A hyperbolic tag-line that Kerala’s tourism department used through the 90s was “God’s own country”. This makes sense for someone in love with small towns. When I travel through Kerala I’m surprised by how densely populated it is. You can drive a hundred kilometers and see one small town lapping up against another. Coastal Kerala seems to be a single Malabari Malgudi, only arbitrarily divided into municipalities. I did not see the apartment buildings which dot the north of India. Instead there are single family homes: each a neat bungalow with some surrounding gardens. The rain-forests and their immense bio-wealth which should have earned the place the tag-line of “God’s own workshop” have fragmented and retreated into little reserves.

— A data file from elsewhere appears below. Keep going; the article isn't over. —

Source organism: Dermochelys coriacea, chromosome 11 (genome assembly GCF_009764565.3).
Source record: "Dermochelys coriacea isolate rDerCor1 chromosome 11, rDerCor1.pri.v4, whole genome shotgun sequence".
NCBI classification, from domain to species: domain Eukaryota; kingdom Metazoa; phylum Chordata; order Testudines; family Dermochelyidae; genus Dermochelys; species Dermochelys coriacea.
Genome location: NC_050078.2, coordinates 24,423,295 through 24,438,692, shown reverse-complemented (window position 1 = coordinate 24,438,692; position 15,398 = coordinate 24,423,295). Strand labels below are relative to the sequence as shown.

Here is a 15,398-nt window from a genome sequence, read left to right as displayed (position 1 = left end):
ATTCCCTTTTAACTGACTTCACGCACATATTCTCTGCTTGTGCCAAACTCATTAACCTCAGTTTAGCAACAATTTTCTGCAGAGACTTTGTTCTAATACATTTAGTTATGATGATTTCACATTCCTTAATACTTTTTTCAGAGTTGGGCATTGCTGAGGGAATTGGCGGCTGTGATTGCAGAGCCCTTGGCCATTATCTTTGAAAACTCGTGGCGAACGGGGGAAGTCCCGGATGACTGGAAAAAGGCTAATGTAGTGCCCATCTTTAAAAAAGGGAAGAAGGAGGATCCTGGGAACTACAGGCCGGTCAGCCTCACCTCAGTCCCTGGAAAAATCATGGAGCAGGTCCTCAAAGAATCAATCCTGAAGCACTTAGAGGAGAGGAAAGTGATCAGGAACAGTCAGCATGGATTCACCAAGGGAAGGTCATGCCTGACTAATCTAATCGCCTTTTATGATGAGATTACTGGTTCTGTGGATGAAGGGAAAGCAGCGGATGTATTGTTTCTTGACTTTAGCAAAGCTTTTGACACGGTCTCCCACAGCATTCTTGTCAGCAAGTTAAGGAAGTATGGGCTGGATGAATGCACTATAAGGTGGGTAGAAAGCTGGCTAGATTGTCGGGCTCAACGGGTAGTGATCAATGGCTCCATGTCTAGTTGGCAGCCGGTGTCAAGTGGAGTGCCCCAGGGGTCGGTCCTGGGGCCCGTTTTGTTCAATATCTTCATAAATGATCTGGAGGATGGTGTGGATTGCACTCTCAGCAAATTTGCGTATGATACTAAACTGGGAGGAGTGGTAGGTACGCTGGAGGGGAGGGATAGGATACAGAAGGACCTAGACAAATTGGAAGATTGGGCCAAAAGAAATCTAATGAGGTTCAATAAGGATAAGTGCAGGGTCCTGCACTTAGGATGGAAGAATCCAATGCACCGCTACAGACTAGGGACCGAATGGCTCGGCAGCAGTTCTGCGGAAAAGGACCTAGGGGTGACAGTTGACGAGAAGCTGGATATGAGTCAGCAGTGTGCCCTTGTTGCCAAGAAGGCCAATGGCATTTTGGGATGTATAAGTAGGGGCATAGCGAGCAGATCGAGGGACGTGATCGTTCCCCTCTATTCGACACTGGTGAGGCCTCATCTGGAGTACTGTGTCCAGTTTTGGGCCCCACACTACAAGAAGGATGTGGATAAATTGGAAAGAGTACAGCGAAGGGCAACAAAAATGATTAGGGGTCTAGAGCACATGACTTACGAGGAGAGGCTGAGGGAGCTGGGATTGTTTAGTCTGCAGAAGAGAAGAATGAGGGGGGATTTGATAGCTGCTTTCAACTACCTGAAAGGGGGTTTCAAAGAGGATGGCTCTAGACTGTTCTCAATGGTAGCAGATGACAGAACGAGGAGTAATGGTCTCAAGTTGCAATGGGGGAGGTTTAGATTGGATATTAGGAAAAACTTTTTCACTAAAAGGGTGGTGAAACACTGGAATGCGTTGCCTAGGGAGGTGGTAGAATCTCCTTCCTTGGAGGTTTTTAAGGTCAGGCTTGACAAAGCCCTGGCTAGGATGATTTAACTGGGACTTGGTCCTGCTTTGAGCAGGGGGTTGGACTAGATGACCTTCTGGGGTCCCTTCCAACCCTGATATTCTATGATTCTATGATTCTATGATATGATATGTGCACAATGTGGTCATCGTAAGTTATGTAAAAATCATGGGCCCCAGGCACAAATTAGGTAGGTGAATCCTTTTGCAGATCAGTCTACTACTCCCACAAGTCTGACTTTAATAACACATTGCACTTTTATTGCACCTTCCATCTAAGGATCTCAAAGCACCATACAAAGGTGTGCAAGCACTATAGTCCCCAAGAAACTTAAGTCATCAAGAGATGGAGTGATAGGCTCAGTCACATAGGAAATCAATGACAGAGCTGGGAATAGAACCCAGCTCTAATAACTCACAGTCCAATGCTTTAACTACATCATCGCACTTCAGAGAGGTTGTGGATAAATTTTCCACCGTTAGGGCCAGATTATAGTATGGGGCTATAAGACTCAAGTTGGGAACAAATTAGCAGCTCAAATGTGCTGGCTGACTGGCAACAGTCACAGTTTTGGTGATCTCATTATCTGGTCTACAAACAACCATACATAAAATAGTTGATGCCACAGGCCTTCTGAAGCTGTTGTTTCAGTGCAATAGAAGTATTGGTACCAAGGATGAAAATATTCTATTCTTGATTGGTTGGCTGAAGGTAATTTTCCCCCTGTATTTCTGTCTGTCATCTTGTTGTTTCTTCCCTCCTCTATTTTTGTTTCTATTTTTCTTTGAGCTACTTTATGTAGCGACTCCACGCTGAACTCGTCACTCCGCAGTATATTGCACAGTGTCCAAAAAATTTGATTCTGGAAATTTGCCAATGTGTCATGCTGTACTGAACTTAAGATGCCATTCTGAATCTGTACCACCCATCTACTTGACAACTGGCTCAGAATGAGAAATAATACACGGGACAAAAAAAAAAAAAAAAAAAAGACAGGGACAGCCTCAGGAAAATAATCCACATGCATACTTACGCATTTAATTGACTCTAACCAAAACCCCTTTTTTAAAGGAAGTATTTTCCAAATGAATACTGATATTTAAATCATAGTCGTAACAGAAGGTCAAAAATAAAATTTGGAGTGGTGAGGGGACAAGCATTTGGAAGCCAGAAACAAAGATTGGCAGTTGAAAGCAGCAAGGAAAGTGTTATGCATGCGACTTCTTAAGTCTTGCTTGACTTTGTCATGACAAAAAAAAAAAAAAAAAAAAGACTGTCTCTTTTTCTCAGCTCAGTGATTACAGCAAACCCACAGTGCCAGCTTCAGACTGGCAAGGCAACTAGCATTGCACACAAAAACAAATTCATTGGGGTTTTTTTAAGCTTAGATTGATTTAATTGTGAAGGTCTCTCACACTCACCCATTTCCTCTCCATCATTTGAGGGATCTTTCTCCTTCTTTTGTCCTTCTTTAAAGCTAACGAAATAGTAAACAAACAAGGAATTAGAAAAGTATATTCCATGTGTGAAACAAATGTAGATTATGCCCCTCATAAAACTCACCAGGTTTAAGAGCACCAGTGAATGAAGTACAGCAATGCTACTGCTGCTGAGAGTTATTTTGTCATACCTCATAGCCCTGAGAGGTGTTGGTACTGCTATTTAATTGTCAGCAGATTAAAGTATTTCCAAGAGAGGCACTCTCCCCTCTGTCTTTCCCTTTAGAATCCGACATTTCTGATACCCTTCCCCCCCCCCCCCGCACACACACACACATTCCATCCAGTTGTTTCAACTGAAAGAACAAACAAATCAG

Traditional architecture has evolved with the times. The wooden houses with their massive teak beams are no longer affordable, so brick and concrete have replaced them. It seems to me that this is a good thing to happen, because the decreased demand for wood is a force for conservation. At the same time, a well-maintained concrete house can have a very long lifetime, so slowing the demand for new construction. The walls are topped by the traditional style of overhanging sloped roofs which offer protection against the furious monsoon that still beats down on Kerala. The front verandah also seems like a cosy place in all weathers. I could imagine myself sitting on one of those, sipping a cup of coffee, staring into the rain which obscures the tame greenery around me.